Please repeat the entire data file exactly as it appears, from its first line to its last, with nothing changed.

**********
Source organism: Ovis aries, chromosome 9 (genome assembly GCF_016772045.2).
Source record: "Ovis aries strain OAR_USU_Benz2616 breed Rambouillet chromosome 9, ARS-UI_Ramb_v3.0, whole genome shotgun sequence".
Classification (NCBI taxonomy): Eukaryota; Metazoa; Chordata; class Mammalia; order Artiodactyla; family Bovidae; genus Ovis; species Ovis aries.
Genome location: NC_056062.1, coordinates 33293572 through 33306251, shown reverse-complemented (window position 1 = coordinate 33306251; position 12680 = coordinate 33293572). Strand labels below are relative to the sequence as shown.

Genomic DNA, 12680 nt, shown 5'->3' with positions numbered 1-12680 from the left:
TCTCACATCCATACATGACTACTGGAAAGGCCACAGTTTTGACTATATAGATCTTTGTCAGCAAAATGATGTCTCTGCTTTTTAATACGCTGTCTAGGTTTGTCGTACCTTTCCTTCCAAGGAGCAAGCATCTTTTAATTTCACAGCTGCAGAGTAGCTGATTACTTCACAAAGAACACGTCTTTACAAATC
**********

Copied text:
Source organism: Ovis aries, chromosome 9 (genome assembly GCF_016772045.2).
Source record: "Ovis aries strain OAR_USU_Benz2616 breed Rambouillet chromosome 9, ARS-UI_Ramb_v3.0, whole genome shotgun sequence".
Classification (NCBI taxonomy): Eukaryota; Metazoa; Chordata; class Mammalia; order Artiodactyla; family Bovidae; genus Ovis; species Ovis aries.
Genome location: NC_056062.1, coordinates 33293572 through 33306251, shown reverse-complemented (window position 1 = coordinate 33306251; position 12680 = coordinate 33293572). Strand labels below are relative to the sequence as shown.

Genomic DNA, 12680 nt, shown 5'->3' with positions numbered 1-12680 from the left:
TCTCACATCCATACATGACTACTGGAAAGGCCACAGTTTTGACTATATAGATCTTTGTCAGCAAAATGATGTCTCTGCTTTTTAATACGCTGTCTAGGTTTGTCGTACCTTTCCTTCCAAGGAGCAAGCATCTTTTAATTTCACAGCTGCAGAGTAGCTGATTACTTCACAAAGAACACGTCTTTACAAATC